The post-WWII geopolitical regime is dying

After fifty years, the post-WWII geopolitical regime has become frail. Chapter One of this series considers the US economy, and what lies ahead for America — the hegemon of the current global order.

Our friend, Smokey the Bear

In the late 19th Century the goal of preventing forest fires gained wide support in the US. The Forest Service was established in 1905, becoming the lead agency in this program. After a century of successful fire prevention much of the western US consists of dense forest with layers of dead wood. Tinderboxes across the West, ready for the next drought to spark uncontrollable fires.

What can be done? Not much. Nature delayed must take its course. Logging permits are difficult to get and logging itself often uneconomic. Thinning and removal of ground cover is prohibitively expense over large areas. Controlled burns often work well. Unfortunately they occasionally become uncontrolled burns. Instead landowners clear the land around their buildings and wait for the inevitable.  Eventually, over years, this process will work itself to a new equilibrium.

We have managed our economy like our forests. The US Federal Reserve has successfully prevented a severe recession for a quarter-century. The early 1990’s saw a slight downturn in GDP; the early 2000’s an even slighter one. The government responded to each slowdown with aggressive monetary policy (easy credit, low rates), aggressive fiscal policy (government spending), and often exchange rate action (devaluing the US dollar to stimulate exports). The Fed has declared war on the business cycle. As Mao said, protracted struggle.


“Sooner or later, everyone sits down to a banquet of consequences.”
— Robert Louis Stevenson, perhaps apocryphal

As a result of the Fed’s success the US economy has evolved in an unbalanced manner since 1982. Large, growing trade deficits. Accelerating growth in household debt. Decreased savings. National consumption in excess of national income, financed by foreign borrowing (current account deficits) — resulting in large foreign debts.

We have been warned. Comptroller General Walker. The IMF. High government officials, like former Treasury Secretary Robert Rubin. The major credit ratings agencies. Wall Street. Academia. It is not all boring jargon; here is a paper with an usually catchy title for a Fed publication: Is the United States Bankrupt?

A long list of alarms, ringing for many years. We ignored them as obviously false, since they warned of threats not yet here.

“On September 28 the {Norman invasion} fleet came safely to anchor in Pevensey Bay. There was no opposition to the landing. The local “fyrd” has been called out this year four times already to watch the coast. Having , in true English style, come to the conclusion that the danger was past because it had not year arrived, they had gone back to their homes.”
— Churchill, The History of the English Speaking Peoples

Now we have (perhaps) passed the point at which corrective action is possible, such as the 1980-82 recession Fed Chairman Volker induced to break the inflationary fever that gripped the US. Today the danger of a recession burning out of control is too great.

Exhausted defenses of the US economy

Much research, like that of the Levy Institute, suggests that with the current record-high levels of household debt a recession like 1980-82 would create foreclosures and bankruptcies at levels not seen since the 1930’s. The lower middle class (aka “blue collar” households) are especially vulnerable. Worse, our counter-cyclical economic stabilizers are largely burnt out from overuse.

  • Even at the peak of the expansion in 2006 the Federal government still ran a deficit of aprox $250 billion ($4.6 trillion using real accounting, as corporations must do — including the growth in liabilities). The deficit always increases during recessions, as expenses rise and income fades. This might make massive spending difficult during the next one — without collapsing the US dollar or risking hyperinflation.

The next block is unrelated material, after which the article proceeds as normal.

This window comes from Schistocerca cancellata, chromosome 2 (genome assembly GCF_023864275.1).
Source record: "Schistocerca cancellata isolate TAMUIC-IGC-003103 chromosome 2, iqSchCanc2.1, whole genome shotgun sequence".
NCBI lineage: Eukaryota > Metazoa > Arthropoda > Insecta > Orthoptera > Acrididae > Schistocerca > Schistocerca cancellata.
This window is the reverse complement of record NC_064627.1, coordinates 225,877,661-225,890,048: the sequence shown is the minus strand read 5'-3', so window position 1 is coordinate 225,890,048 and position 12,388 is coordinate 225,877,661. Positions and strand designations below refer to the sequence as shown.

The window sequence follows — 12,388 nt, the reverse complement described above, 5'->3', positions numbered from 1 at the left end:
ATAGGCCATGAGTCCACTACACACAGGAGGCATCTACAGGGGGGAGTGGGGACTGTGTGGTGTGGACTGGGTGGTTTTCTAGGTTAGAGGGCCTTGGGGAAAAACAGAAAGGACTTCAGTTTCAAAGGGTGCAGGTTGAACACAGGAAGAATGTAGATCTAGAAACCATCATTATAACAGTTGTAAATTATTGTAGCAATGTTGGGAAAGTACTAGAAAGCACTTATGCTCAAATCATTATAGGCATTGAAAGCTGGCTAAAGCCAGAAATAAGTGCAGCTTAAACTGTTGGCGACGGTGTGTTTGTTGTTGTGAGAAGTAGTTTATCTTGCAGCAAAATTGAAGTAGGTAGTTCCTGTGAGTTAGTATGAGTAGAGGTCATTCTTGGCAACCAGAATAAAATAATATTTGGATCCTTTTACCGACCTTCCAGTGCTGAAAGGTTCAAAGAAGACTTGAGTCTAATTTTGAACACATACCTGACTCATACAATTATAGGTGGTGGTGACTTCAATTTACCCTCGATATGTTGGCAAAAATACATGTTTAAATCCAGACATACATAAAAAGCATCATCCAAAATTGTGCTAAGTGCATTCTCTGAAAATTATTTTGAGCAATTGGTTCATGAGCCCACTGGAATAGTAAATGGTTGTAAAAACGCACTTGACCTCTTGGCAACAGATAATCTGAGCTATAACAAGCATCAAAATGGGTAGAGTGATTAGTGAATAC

• Monetary policy has become less effective with each cycle, as US debt (government, business, households) approaches our maximum carrying capacity. As debt grows, each dollar of new debt provides less stimulus. That is, the elasticity of GDP with respect to debt approaches zero. Eventually we hit the limit on our national VISA card, and new debt does nothing. That marks the end of the Debt Supercycle, and the start of a new era.
  • Devaluing the US dollar to stimulate exports has become extremely hazardous, risking currency flight and hyperinflation.

The exhaustion of our stabilizers — which provide negative feedback — means that positive feedback might dominate the downcycle. For example, home prices decline => mortgage default increase => consumer spending declines (wealth effect) and housing-related jobs disappear => more home price declines. And so it goes.


How will this play out? The end of the post-WWII geopolitical regime is like a singularity in astrophysics. We cannot see beyond it, because we do not understand the choices that will determine our fate — or how we will choose. It also resembles a singularity in that what lies on the other side is unimportant until one survives the passage through it.

Economic regimes come, and they leave. As do Empires. The post-WWII regime has brought incredible prosperity to most of the world, but that does not make it eternal. As Queen Gertrude says to Hamlet (Act I, scene 2):

Good Hamlet, cast thy nighted colour off,
And let thine eye look like a friend on Denmark.
Do not for ever with thy vailed lids
Seek for thy noble father in the dust:
Thou know’st ’tis common;
all that lives must die,
Passing through nature to eternity.

** The movie “The Matrix” prominently featured a version of this, “All that lives must die.”

A closing note

The next recession will stress our economic and social fabric like nothing we have seen since WWII. Will we rise to these challenges as have our forefathers before us?

I believe that we need not fear the future. America’s strength lies not in our wealth or power. We are strong because of our ability to act together, to produce and follow good leaders. We are strong due to our openness to other cultures and ability to assimilate their best aspects. We are strong due to our ability to adapt to new circumstances, to roll with defeat and carry on.

We will be whatever we want to be. The choices we make in the next few years may reveal what that is.


Please share your comments by posting below.  Per the FM site’s Comment Policy, please make them brief (250 words max), civil, and relevant to this post.  Or email me at fabmaximus at hotmail dot com (note the spam-protected spelling).

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For more information from the FM site

To read other articles about these things, see the FM reference page on the right side menu bar.  Of esp interest are:

Key posts about the crisis:

  1. Diagnosing the eagle, chapter I — the housing bust, 6 December 2007
  2. Death of the post-WWII geopolitical regime – death by debt, 8 January 2008 – Origins of the 1982 – 2006 economic expansion; why the down cycle will be so severe.